This Article takes the position that co-conspirator statements must be examined on a case-by-case basis to determine whether they are testimonial and thus subject to exclusion under the Confrontation Clause. Further, in light of the fact that the author of the majority opinions in Crawford and Davis was Justice Antonin Scalia, this Article examines whether interpreting the Sixth Amendment as a bar to the admission of certain coconspirator statements would violate an originalist interpretation of that provision. The conclusion reached is that it would not. In the current era of ever-narrowing rights for criminal defendants, reaffirming the law's commitment to this one layer of protection whenever warranted seems to be the least we can do to promote justice.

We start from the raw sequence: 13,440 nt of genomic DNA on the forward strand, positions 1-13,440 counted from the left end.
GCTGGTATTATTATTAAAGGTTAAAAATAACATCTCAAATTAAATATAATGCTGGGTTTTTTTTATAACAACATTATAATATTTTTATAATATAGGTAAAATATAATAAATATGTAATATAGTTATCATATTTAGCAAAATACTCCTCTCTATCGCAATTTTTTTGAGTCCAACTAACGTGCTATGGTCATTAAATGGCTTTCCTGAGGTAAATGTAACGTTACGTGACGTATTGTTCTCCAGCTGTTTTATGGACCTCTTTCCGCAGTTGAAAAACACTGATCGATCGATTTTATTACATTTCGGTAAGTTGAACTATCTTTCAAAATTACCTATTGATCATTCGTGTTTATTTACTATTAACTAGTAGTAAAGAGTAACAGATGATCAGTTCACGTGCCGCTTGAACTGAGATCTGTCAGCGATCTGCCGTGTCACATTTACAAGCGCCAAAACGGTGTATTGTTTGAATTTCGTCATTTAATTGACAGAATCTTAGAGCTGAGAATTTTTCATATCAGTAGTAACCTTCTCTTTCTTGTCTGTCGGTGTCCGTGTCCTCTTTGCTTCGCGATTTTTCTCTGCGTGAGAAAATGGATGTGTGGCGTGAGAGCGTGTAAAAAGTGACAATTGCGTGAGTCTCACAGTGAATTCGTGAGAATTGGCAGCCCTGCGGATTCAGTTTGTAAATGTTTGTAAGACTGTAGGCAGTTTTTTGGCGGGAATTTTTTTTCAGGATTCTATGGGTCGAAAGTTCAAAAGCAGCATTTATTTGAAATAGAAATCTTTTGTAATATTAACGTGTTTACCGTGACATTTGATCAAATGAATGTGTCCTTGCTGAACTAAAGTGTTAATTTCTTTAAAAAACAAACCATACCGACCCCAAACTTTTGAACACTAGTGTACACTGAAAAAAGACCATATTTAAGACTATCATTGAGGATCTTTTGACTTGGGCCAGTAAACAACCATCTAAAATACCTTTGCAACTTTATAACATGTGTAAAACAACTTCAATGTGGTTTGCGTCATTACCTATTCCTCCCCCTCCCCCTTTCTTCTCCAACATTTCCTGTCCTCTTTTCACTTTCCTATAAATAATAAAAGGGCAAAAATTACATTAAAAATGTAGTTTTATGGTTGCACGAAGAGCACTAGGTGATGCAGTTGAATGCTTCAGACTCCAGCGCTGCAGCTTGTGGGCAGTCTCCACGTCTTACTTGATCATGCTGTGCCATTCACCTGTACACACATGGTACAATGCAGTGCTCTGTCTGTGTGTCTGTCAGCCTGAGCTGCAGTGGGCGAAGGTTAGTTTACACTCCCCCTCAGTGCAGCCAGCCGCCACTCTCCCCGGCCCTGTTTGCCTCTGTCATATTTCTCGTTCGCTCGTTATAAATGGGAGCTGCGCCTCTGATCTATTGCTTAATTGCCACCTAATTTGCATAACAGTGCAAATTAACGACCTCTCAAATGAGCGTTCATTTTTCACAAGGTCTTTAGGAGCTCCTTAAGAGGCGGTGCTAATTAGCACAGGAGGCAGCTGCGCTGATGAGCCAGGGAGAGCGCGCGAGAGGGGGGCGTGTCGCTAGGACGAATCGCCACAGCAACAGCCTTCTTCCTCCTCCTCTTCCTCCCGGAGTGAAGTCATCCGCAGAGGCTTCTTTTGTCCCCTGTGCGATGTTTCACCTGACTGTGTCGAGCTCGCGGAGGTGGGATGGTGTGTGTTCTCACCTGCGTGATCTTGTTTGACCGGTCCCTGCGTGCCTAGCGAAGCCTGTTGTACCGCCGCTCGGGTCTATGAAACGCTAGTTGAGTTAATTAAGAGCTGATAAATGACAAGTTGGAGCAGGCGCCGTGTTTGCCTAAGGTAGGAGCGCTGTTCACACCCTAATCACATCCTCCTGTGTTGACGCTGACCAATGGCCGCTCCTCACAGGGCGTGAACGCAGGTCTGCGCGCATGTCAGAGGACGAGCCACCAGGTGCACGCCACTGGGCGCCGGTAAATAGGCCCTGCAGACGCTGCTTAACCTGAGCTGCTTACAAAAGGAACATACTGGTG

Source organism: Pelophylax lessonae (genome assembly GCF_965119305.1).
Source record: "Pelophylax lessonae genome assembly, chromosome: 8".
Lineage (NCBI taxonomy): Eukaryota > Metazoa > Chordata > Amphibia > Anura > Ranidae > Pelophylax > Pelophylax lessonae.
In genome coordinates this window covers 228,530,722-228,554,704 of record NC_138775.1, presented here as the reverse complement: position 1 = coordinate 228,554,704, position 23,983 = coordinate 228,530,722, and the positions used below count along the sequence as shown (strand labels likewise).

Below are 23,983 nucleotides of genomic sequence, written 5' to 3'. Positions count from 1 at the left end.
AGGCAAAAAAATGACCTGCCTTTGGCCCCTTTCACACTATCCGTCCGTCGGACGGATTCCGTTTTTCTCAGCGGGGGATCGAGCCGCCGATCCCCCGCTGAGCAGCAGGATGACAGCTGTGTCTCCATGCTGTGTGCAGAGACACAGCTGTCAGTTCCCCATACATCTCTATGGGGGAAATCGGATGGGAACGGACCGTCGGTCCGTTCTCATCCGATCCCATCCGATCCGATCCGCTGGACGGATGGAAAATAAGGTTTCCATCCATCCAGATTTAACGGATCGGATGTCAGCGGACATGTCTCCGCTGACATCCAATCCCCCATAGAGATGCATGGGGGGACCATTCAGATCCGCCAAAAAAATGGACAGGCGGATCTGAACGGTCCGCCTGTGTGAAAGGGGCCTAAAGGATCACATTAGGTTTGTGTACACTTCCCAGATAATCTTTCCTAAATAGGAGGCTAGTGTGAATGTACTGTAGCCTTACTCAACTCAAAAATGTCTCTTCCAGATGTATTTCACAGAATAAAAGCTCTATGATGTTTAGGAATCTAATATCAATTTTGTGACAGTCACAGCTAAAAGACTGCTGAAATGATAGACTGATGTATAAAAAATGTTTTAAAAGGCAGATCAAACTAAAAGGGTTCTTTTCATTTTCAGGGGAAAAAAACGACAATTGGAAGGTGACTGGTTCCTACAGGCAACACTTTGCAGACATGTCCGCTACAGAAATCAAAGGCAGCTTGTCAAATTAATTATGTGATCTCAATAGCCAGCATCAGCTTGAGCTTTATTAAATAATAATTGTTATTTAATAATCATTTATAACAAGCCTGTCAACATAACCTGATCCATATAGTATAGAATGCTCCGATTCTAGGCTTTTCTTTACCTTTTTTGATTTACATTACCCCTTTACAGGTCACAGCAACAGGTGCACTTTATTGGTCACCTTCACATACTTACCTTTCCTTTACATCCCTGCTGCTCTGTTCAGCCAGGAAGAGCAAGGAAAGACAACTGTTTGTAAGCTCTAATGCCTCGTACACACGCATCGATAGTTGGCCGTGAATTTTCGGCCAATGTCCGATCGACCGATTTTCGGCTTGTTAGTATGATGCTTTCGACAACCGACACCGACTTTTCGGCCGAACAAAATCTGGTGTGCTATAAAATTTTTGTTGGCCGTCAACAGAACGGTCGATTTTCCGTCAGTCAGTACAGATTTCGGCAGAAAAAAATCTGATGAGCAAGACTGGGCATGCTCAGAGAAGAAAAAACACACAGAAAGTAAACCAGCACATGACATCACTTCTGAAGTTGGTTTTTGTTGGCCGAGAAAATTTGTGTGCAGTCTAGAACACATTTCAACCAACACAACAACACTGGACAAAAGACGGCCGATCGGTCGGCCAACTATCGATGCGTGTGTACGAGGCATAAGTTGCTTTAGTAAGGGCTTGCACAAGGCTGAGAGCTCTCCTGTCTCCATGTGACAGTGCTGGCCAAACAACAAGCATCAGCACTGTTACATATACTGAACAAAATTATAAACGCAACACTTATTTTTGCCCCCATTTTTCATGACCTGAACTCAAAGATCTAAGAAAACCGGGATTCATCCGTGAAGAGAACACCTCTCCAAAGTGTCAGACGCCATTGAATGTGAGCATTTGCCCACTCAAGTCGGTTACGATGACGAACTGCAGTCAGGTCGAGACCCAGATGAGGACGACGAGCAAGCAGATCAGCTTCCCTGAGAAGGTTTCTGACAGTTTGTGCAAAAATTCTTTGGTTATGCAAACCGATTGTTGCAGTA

Admissibility of Co-Conspirator Statements in a Post-Crawford WorldUF Law Faculty Publications
Citation InformationMichael L. Seigel & Daniel Weisman, Admissibility of Co-Conspirator Statements in a Post-Crawford World, 34 Fla. St. U. L. Rev. 877 (2006-2007), available at http://scholarship.law.ufl.edu/facultypub/78